On appeal from Superior Court of New Jersey, Chancery Division, Family Part, Somerset County, Docket No. FM-18-1028-99.
The opinion of the court was delivered by: Skillman, P.J.A.D.
NOT FOR PUBLICATION WITHOUT THE APPROVAL OF THE APPELLATE DIVISION
Argued September 13, 2005
Before Judges Skillman, Axelrad and Payne.
This appeal involves the right of an attorney in a matrimonial action to petition for a charging lien on the client's assets and the procedures to be followed in adjudicating such a petition.
Petitioner Richard M. Belson was the attorney for respondent Debra D. Levine in a matrimonial action she brought against her husband Michael B. Levine. The case was tried over a period of nineteen days beginning in August 2001 and ending in December 2002.*fn1
One of the disputed issues was respondent's claim for an award of counsel fees against her husband. She sought a total counsel fee award of $388,937.90, of which $365,626.25 constituted Belson's billings and another $23,311.65 the billings of a "backup" attorney retained by respondent during Belson's illness. Although Belson requested a plenary hearing on respondent's claim for counsel fees against her husband,*fn2 the court denied the request, deciding the issue solely on the basis of certifications and arguments of counsel.
On June 23, 2003, the trial court issued an oral opinion deciding all issues in the matrimonial action. Regarding counsel fees, the court awarded plaintiff $52,500 to be paid by her husband. In making this award, the court noted that the billing for the legal services provided by respondent's husband were $104,471.25, which was less than one-third the amount Belson had billed to respondent. The court found that Belson had overlitigated the case and that his billings to plaintiff and those of the back-up attorney were excessive:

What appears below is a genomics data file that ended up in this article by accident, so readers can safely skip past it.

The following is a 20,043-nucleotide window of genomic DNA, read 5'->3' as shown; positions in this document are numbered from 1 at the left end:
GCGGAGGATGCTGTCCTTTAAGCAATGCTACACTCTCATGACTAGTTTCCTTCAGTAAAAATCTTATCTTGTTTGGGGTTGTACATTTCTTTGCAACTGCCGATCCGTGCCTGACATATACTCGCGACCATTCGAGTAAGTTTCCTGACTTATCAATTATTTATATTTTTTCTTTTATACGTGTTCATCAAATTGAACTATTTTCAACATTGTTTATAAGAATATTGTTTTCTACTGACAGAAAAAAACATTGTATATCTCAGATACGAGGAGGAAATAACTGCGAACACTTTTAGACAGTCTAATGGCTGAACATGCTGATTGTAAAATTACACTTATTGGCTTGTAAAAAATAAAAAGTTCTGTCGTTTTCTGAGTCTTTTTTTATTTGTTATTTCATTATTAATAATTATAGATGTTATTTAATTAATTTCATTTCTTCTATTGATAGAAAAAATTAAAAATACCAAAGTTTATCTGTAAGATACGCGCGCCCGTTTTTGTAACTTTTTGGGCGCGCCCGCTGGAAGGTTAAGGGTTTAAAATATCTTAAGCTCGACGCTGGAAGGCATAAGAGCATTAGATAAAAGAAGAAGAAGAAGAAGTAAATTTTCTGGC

This Court finds that all in all, the Levine case presented a routine matrimonial matter in which the parties stake out their respective differing positions based upon readily discernible and available economic data.
This Court further finds that from the outset of this litigation, Mr. Belson engaged in a course of conduct specifically designed to protract the litigation in a manner calculated to engender legal fees. It is fair to find that Plaintiff's counsel's focus during the pendente lite period and throughout the trial was centered upon an award of legal fees.
The court concluded that the reasonable and necessary fees for handling the matrimonial action on respondent's behalf were $105,000, half of which should be paid by respondent's husband:
I find the statement of services rendered by [husband's attorney] of $104,471.25 is reasonable and necessary and fairly representative of fees incurred in cases of similar complexity.
Moreover, as I have found that Mr. Levine is in a superior financial position than Mrs. Levine, he should be responsible for one-half of Mrs. Levine's reasonable and necessary legal fees. This Court finds that Mrs. Levine's reasonable and necessary legal fees are $105,000.00. Accordingly, ...